limited facilities for cooperation in transaction processing
Distributed Data Storage
• Assume relational data model
– System maintains multiple copies of data, stored in
different sites, for faster retrieval and fault tolerance.
– Relation is partitioned into several fragments stored
in distinct sites
• Replication and fragmentation can be combined
– Relation is partitioned into several fragments: system
maintains several identical replicas of each such
• A relation or fragment of a relation is
replicated if it is stored redundantly in two or
• Full replication of a relation is the case where
the relation is stored at all sites.
• Fully redundant databases are those in which
every site contains a copy of the entire
Data Replication (Cont.)
• Advantages of Replication
– Availability: failure of site containing relation r does not result
in unavailability of r is replicas exist.
– Parallelism: queries on r may be processed by several nodes in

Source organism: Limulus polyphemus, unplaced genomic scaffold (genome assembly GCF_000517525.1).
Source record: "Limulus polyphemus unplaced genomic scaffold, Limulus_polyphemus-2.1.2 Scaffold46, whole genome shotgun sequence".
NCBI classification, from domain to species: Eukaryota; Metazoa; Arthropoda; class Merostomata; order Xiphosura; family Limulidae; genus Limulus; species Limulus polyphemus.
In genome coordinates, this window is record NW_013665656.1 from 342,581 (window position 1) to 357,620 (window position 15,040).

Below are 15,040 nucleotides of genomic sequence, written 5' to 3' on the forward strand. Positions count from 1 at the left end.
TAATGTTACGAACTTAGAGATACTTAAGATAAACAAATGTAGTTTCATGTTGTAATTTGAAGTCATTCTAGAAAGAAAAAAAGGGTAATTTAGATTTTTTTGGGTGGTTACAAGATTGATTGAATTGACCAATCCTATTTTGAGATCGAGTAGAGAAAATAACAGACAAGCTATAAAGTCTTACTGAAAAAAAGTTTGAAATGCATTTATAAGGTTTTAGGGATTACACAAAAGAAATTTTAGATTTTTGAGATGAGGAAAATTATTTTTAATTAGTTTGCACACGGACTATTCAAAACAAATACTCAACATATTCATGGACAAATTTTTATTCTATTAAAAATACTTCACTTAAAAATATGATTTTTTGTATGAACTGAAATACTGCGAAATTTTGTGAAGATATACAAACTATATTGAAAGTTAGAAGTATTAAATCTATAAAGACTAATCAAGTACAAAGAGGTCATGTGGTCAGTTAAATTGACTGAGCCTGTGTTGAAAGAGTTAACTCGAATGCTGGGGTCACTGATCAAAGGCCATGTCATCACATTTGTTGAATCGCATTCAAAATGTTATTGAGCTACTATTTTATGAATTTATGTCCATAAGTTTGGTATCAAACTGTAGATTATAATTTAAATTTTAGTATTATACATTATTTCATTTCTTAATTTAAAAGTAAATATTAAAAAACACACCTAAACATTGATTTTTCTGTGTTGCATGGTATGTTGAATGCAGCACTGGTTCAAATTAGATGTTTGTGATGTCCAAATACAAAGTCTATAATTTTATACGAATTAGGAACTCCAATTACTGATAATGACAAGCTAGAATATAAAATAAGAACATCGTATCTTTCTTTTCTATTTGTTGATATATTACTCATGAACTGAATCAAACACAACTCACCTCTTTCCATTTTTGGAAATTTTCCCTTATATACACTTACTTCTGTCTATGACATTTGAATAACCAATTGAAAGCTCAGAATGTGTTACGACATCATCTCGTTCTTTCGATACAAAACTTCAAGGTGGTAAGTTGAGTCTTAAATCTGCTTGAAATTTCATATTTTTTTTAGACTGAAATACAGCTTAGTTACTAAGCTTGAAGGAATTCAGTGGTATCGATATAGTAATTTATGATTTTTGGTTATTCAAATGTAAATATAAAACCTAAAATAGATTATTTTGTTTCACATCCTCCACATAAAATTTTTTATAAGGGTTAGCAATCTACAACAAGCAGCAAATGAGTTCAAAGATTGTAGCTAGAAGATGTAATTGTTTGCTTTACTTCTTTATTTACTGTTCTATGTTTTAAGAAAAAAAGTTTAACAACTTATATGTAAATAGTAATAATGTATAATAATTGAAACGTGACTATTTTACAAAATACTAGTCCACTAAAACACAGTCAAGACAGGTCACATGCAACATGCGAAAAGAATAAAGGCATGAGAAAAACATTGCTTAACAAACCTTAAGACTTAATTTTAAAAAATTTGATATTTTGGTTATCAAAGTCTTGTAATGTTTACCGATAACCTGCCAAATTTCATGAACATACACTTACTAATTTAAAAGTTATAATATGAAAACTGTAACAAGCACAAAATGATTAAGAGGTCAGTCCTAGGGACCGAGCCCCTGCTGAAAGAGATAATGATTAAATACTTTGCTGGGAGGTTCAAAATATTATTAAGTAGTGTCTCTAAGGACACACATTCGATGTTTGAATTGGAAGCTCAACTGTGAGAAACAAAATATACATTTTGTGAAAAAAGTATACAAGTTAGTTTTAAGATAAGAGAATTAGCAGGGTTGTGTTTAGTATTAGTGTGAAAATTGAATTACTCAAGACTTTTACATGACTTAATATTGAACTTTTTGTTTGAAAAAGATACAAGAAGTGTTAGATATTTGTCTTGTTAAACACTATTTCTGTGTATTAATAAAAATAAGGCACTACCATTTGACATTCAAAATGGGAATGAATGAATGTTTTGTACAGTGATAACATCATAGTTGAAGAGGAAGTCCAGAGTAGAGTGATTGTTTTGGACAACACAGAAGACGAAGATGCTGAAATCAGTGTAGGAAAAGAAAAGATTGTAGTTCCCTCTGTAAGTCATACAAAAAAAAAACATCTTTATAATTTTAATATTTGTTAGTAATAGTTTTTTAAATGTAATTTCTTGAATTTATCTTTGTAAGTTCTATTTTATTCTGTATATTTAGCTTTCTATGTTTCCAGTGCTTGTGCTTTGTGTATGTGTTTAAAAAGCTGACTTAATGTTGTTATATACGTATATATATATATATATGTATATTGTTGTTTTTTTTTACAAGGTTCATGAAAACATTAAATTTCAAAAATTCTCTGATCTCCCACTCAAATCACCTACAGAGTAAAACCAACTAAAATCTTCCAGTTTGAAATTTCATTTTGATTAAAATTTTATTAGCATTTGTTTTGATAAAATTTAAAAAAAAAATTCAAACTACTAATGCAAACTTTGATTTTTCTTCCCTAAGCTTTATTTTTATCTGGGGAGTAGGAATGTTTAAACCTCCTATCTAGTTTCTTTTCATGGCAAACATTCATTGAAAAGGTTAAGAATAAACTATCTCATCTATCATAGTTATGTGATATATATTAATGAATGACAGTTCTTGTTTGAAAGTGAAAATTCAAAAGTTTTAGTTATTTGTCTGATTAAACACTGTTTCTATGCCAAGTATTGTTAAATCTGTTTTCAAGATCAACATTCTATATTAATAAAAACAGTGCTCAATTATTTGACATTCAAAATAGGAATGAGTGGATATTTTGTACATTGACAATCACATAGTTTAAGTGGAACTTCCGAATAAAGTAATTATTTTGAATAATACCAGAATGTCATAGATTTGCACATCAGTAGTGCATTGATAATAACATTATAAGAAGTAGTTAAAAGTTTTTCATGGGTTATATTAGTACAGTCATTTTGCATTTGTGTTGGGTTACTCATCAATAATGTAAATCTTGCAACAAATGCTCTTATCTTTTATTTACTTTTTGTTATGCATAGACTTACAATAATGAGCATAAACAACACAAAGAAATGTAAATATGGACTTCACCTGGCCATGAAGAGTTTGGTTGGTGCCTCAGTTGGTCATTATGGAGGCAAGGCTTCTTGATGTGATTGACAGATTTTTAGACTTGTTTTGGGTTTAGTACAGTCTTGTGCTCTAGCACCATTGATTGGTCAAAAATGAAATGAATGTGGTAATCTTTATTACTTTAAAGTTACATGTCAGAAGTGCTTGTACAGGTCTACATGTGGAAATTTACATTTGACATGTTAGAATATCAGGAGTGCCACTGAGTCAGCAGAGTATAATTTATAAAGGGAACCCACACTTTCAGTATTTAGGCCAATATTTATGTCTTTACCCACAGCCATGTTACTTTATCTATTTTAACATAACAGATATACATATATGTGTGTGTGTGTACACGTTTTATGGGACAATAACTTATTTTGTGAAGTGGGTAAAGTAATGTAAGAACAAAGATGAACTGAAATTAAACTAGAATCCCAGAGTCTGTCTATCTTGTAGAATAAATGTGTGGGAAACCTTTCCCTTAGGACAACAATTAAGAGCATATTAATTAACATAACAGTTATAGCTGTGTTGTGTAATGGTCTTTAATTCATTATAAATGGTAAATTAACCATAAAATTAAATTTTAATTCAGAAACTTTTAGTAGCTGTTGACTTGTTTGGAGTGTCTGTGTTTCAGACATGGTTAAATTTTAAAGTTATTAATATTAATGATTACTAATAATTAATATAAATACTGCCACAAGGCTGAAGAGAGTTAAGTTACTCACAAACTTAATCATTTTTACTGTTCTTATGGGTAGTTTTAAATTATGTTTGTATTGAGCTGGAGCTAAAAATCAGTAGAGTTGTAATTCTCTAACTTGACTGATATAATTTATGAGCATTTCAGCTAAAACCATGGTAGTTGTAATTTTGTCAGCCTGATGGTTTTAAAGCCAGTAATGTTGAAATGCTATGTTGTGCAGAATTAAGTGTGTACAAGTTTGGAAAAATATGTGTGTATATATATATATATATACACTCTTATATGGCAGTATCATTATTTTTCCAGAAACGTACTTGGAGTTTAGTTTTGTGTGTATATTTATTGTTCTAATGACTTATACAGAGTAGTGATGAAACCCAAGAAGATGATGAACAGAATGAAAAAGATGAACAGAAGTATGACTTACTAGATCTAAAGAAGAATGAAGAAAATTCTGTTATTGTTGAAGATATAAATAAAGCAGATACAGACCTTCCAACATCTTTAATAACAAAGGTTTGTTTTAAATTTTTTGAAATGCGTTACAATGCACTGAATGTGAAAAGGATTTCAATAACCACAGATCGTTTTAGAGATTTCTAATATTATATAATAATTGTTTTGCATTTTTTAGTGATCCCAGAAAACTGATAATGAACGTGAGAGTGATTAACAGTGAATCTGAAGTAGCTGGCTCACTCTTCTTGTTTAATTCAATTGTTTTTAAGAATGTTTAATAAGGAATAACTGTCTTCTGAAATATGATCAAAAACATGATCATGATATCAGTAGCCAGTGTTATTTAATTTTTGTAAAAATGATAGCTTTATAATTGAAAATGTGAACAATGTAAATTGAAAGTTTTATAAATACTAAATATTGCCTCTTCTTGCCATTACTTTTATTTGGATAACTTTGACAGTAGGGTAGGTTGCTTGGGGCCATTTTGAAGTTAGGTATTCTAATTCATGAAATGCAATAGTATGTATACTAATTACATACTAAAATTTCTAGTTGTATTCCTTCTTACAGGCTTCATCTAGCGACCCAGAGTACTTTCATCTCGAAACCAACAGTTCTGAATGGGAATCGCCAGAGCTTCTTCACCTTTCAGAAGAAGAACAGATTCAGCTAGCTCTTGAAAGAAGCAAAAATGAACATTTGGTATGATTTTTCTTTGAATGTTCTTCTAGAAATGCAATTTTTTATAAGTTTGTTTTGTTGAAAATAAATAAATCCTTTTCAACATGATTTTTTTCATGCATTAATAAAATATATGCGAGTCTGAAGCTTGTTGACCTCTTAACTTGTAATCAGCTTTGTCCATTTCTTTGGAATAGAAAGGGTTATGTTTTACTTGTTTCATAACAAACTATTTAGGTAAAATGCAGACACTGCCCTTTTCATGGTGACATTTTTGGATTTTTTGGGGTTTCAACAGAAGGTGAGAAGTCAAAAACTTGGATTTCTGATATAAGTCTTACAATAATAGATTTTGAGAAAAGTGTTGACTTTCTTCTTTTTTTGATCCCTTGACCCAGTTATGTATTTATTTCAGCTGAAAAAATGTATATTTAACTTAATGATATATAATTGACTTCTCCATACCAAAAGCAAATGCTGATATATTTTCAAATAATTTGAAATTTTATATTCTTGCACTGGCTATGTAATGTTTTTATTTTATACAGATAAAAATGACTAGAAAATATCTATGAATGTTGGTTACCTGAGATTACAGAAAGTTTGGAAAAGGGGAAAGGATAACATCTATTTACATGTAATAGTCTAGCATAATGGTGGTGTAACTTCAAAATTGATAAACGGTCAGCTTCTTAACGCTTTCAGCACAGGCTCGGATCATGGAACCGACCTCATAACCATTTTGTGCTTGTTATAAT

– Reduced data transfer: relation r is available locally at each site
containing a replica of r.
• Disadvantages of Replication
– Increased cost of updates: each replica of relation r must be
– Increased complexity of concurrency control: concurrent
updates to distinct replicas may lead to inconsistent data unless
special concurrency control mechanisms are implemented.
• One solution: choose one copy as primary copy and apply
concurrency control operations on primary copy
• Division of relation r into fragments r1, r2, …, rn which contain
sufficient information to reconstruct relation r.
• Horizontal fragmentation: each tuple of r is assigned to
one or more fragments
• Vertical fragmentation: the schema for relation r is split